Getting Diversity Right: Start At The Beginning

You don't hire for skills, you hire for attitude. You can always teach skills. | Herb Kelleher

There is increasing evidence that diversity in the workforce and on teams leads to better decision-making, with a significant impact on competitiveness. For example, McKinsey found in 2019 that ‘companies in the top quartile for gender diversity on executive teams were 25 percent more likely to have above-average profitability than companies in the fourth quartile’. And in another study, researchers found that diverse teams make better decisions because those teams are more likely to stick to facts and reason objectively. Additional research revealed that more diverse R&D teams were more likely to produce radical innovations. These are all results that companies should strive for.

However, despite scientific evidence demonstrating the clear advantages of diversity, many companies lag in adopting practices that increase diversity. And it starts at the very beginning: hiring.

Herb Kelleher’s adage, at the top, is not actually what goes on in most companies, where the general attitude is to hire people for their skills and training: a meritocratic ideal. But the reality shows that some other factor is at work, other than a transparent process to match the requirements of jobs with people who can meet those needs.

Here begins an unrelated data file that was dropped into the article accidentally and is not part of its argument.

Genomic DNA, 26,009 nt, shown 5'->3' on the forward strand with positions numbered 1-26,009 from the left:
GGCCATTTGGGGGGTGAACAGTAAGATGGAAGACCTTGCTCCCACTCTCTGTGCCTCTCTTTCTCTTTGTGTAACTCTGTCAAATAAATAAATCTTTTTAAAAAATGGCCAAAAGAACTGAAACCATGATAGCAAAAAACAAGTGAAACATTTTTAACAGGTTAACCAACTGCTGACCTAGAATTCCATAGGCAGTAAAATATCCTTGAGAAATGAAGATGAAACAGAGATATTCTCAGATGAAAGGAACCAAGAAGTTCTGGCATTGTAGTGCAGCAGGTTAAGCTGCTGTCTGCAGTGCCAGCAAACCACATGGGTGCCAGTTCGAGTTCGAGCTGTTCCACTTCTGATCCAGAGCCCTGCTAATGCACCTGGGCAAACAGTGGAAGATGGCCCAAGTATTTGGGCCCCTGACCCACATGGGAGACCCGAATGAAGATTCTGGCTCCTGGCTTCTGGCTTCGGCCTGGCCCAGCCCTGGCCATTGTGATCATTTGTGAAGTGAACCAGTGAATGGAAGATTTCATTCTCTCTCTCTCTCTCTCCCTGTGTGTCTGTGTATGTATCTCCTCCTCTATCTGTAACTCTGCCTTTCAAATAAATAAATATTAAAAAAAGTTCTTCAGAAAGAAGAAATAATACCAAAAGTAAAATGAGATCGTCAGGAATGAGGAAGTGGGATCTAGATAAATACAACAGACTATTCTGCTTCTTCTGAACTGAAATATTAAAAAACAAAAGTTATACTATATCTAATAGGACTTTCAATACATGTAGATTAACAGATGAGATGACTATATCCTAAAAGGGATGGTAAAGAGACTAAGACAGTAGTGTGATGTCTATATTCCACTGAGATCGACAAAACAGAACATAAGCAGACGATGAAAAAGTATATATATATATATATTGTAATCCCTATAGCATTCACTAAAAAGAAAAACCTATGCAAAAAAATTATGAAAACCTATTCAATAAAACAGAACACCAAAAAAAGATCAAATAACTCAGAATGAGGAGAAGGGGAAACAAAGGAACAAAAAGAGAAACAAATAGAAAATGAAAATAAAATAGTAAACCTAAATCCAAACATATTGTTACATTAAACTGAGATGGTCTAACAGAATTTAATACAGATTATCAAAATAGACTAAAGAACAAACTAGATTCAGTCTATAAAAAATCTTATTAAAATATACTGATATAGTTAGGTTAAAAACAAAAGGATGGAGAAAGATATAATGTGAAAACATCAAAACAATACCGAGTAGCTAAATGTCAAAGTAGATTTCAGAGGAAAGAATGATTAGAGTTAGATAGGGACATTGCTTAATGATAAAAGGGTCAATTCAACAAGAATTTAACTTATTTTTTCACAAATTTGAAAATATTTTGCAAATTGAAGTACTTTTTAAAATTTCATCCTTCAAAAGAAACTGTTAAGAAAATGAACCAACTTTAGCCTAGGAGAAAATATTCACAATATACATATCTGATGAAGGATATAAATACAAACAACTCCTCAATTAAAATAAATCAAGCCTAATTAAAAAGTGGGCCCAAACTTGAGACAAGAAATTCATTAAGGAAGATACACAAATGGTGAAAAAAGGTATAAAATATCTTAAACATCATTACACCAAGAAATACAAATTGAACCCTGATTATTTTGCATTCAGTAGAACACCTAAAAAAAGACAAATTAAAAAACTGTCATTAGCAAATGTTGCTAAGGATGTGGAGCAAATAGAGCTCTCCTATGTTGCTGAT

And that factor is unconscious bias. And companies are trying to act on an awareness of the influence of bias in hiring by changing how they hire.

Hiring For Diversity, Not Cultural Fit

Like most things, making a significant change in your company or team’s diversity requires an analysis of your current practices around hiring. This should be contextualized with the awareness of how human cognitive biases can get in the way. (I’ve discussed some biases in the recent series on decision-making, Getting Strategic About Decision-Making, A Checklist For Strategic Decision-Making, and Strategic Decision-Making: The Decision Itself).

In essence, interviewers start with some sort of ideal candidate in mind, an unconscious bias. People are naturally inclined to like others who are like themselves. So, a manager who attended State U and played water polo will find it easier to interact with another graduate of State U or a former water polo player, or both.